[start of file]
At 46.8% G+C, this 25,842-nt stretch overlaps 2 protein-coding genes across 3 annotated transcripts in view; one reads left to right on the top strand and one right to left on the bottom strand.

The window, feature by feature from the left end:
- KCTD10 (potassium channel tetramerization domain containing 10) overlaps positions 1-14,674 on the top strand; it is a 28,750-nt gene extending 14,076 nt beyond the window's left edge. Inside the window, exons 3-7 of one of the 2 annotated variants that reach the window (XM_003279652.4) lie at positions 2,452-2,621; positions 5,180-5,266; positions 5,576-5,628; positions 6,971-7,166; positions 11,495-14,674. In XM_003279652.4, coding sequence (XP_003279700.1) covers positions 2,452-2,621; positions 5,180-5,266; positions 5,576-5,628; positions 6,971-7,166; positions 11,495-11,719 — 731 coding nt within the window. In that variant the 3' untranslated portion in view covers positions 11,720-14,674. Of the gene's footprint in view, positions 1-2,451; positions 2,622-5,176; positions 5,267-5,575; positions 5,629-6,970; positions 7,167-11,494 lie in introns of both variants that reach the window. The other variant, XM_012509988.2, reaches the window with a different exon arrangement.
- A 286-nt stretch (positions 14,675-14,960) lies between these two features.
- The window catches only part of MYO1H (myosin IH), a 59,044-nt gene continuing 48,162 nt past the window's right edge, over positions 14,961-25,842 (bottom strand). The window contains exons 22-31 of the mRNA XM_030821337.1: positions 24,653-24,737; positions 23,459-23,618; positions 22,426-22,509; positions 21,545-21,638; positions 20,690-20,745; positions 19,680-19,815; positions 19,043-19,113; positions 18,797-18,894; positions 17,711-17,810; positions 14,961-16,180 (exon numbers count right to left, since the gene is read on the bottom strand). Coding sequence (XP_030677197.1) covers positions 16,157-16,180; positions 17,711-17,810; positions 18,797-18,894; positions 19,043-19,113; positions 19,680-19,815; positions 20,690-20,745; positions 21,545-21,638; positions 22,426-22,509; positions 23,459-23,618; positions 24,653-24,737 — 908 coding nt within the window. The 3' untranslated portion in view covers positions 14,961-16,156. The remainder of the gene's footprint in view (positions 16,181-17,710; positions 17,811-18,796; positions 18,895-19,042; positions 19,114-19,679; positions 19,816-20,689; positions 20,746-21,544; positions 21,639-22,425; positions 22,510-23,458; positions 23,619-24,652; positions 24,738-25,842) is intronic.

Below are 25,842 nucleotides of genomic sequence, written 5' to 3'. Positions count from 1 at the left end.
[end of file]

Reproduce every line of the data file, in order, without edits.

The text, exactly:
At 46.8% G+C, this 25,842-nt stretch overlaps 2 protein-coding genes across 3 annotated transcripts in view; one reads left to right on the top strand and one right to left on the bottom strand.

The window, feature by feature from the left end:
- KCTD10 (potassium channel tetramerization domain containing 10) overlaps positions 1-14,674 on the top strand; it is a 28,750-nt gene extending 14,076 nt beyond the window's left edge. Inside the window, exons 3-7 of one of the 2 annotated variants that reach the window (XM_003279652.4) lie at positions 2,452-2,621; positions 5,180-5,266; positions 5,576-5,628; positions 6,971-7,166; positions 11,495-14,674. In XM_003279652.4, coding sequence (XP_003279700.1) covers positions 2,452-2,621; positions 5,180-5,266; positions 5,576-5,628; positions 6,971-7,166; positions 11,495-11,719 — 731 coding nt within the window. In that variant the 3' untranslated portion in view covers positions 11,720-14,674. Of the gene's footprint in view, positions 1-2,451; positions 2,622-5,176; positions 5,267-5,575; positions 5,629-6,970; positions 7,167-11,494 lie in introns of both variants that reach the window. The other variant, XM_012509988.2, reaches the window with a different exon arrangement.
- A 286-nt stretch (positions 14,675-14,960) lies between these two features.
- The window catches only part of MYO1H (myosin IH), a 59,044-nt gene continuing 48,162 nt past the window's right edge, over positions 14,961-25,842 (bottom strand). The window contains exons 22-31 of the mRNA XM_030821337.1: positions 24,653-24,737; positions 23,459-23,618; positions 22,426-22,509; positions 21,545-21,638; positions 20,690-20,745; positions 19,680-19,815; positions 19,043-19,113; positions 18,797-18,894; positions 17,711-17,810; positions 14,961-16,180 (exon numbers count right to left, since the gene is read on the bottom strand). Coding sequence (XP_030677197.1) covers positions 16,157-16,180; positions 17,711-17,810; positions 18,797-18,894; positions 19,043-19,113; positions 19,680-19,815; positions 20,690-20,745; positions 21,545-21,638; positions 22,426-22,509; positions 23,459-23,618; positions 24,653-24,737 — 908 coding nt within the window. The 3' untranslated portion in view covers positions 14,961-16,156. The remainder of the gene's footprint in view (positions 16,181-17,710; positions 17,811-18,796; positions 18,895-19,042; positions 19,114-19,679; positions 19,816-20,689; positions 20,746-21,544; positions 21,639-22,425; positions 22,510-23,458; positions 23,619-24,652; positions 24,738-25,842) is intronic.

Below are 25,842 nucleotides of genomic sequence, written 5' to 3'. Positions count from 1 at the left end.